Stories help to create peace

29th September 2006 at 01:00
And Cinderella has it all, says child psychologist. Nicola Porter reports

Teachers should learn how to be good storytellers of fairy tales and Shakespeare to win over disruptive pupils, says new research.

Dr Steve Killock, a Welsh expert on emotional literacy, is investigating how reading classic tales, such as children's favourite Cinderella, can help put an end to classroom tantrums.

Welsh-born storyteller Taffy Thomas, who is regularly booked by schools, festivals and pubs, is helping him with his work.

Dr Killock, a child psychologist for Cardiff and Vale NHS Trust, said:

"Cinderella has it all - sibling rivalry, mental abuse and an evil stepmother.

"Encouraging discussion and getting pupils to tell their own stories, could get problems out in the open and curb bad behaviour."

He suggested Romeo and Juliet, Macbeth and King Lear for discussion in secondary schools.

Geraint Davies, Welsh secretary of teachers' union the NASUWT Cymru, claimed many teachers were already communicating with pupils through reading and games, particularly at the new foundation phase.

"In the past, teachers who played games or told stories were less stressed, less target-driven and had more time to listen," he said.

More than 50 per cent of secondary schools responding to a survey by the Welsh Secondary Schools Association (WSSA) earlier this year, reported that bad behaviour among 10 per cent of pupils had worsened, with violent incidents on the rise. But he said the race to meet targets, stress, negative thinking and punitive measures by staff all contributed to out-of-control classrooms.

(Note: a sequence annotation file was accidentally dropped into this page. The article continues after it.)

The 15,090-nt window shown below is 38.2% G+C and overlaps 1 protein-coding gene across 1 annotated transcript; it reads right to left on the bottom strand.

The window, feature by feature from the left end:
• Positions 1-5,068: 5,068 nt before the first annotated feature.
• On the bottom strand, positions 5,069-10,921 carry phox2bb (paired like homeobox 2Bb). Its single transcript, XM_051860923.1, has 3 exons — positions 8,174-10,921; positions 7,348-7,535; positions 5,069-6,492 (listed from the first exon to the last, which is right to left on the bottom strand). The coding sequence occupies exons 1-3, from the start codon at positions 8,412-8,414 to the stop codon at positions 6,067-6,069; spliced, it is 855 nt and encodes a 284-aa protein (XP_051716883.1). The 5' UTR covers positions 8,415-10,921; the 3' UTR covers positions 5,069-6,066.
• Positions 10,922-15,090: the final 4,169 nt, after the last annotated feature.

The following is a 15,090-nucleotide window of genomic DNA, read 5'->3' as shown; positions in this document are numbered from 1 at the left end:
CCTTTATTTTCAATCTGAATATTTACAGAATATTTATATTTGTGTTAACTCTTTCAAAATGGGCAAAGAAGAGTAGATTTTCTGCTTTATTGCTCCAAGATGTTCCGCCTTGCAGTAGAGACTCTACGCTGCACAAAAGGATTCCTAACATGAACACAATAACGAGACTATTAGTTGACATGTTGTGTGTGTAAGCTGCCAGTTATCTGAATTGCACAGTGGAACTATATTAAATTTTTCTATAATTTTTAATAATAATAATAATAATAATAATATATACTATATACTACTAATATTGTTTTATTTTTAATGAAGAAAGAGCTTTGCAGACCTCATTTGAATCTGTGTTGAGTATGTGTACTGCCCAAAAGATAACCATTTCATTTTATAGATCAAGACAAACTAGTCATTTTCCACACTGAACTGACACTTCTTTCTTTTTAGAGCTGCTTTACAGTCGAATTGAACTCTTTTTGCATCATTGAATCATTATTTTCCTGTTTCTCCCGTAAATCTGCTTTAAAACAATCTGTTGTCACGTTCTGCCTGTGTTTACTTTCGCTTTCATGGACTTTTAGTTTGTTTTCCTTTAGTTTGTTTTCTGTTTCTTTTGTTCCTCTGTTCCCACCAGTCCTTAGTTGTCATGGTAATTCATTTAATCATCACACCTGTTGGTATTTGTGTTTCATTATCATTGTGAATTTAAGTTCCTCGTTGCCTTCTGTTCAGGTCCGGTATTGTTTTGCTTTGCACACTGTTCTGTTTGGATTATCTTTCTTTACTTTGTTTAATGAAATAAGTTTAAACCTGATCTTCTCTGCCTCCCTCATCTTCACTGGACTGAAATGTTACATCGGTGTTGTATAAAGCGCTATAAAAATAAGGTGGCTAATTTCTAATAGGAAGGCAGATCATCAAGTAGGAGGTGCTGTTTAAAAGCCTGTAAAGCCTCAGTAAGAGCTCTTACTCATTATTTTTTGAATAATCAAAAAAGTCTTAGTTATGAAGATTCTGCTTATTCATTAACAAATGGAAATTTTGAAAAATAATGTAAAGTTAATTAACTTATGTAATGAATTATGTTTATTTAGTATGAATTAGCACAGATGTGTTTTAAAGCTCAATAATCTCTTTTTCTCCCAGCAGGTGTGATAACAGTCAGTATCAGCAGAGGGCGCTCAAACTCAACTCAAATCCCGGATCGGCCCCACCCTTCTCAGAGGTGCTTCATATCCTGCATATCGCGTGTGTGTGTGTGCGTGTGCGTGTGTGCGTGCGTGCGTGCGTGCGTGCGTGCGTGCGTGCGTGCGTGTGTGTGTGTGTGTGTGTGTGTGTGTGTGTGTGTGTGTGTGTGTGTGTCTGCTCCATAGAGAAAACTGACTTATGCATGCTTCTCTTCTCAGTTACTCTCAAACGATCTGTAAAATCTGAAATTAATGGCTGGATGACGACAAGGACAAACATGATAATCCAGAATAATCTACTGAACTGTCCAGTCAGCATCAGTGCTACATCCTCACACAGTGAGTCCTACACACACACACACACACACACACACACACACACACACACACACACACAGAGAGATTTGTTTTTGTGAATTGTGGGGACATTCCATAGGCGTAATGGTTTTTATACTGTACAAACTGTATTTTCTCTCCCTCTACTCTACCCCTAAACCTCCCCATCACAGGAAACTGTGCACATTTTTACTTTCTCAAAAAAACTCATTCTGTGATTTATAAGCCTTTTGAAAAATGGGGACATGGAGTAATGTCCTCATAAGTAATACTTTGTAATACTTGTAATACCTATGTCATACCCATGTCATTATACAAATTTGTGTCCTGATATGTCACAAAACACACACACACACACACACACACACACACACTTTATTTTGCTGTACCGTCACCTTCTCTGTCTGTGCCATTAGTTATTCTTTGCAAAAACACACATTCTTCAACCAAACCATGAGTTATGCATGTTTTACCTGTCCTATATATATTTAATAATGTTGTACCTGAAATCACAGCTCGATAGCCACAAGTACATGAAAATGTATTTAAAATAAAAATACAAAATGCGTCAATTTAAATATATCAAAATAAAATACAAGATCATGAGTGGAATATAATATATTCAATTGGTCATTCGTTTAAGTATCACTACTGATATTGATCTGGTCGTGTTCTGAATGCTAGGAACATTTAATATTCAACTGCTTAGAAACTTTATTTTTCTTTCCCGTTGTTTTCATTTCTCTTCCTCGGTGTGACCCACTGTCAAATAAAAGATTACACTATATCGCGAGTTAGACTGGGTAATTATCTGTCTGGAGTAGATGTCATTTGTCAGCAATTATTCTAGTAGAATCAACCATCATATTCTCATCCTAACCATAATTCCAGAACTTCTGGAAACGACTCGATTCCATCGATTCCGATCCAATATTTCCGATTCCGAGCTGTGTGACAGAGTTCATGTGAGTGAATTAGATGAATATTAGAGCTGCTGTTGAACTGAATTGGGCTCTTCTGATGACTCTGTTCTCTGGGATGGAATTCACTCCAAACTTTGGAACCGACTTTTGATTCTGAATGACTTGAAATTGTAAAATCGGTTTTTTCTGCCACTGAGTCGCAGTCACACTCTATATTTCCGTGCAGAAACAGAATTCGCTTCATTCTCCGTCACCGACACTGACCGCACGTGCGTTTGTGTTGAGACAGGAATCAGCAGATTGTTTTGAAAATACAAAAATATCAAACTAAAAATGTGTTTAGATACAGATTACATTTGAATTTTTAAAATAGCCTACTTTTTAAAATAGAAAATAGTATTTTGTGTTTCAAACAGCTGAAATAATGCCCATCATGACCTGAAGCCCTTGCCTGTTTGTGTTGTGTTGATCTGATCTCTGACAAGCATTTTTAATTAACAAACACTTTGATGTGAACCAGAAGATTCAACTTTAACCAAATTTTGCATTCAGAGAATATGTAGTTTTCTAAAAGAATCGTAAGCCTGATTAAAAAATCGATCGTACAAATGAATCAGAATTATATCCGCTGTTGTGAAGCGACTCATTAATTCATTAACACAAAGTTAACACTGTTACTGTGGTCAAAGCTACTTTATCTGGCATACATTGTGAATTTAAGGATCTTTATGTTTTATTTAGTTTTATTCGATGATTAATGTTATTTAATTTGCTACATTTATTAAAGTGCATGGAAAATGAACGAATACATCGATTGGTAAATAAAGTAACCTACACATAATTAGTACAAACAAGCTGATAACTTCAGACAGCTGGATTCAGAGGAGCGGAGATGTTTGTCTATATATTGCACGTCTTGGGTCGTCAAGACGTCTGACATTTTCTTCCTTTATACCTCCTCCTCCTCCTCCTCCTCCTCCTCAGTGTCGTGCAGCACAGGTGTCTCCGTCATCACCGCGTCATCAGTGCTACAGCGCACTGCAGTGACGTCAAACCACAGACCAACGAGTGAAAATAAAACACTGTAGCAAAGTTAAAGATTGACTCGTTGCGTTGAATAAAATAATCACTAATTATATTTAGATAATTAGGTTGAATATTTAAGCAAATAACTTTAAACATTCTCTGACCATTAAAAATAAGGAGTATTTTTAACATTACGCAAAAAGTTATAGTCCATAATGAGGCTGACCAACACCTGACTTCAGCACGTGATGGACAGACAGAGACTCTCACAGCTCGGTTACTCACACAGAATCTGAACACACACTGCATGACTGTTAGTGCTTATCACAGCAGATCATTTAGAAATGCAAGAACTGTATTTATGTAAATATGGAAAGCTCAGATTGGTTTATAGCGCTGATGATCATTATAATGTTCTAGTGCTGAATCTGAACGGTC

"Many teachers already use emotional literacy techniques without even knowing it," he said. "But their positive attitude is hampered by other staff members, particularly in the staffroom, where negative comments about pupils are often thrown around."

Dr Killock's research comes as children's charity the NCH criticised the Assembly government for not doing enough to phase emotional intelligence into the curriculum.

David Haswell, head of NCH schools in England and Wales, said: "I'm disappointed that four months after a major report called for more research no progress has been made."

A major recommendation of the report on safeguarding vulnerable children was for education to support the development of emotionally intelligent schools. But the Assembly government say it is working onJinitiatives to develop emotionally literate schools.

A spokesperson said: "A document is due out around the end of the year offering guidance to schools and early-years settings on promoting emotional health.

"It will include initiatives to develop children's emotional intelligence.

Many of the principles of emotionally-literate schools will be set out in forthcoming guidance on inclusion and pupil support which will be distributed in November."

This week Dr Killock launched a new book, Emotional Literacy at the Heart of the School Ethos, which advocates games and storytelling for "calmer classrooms".


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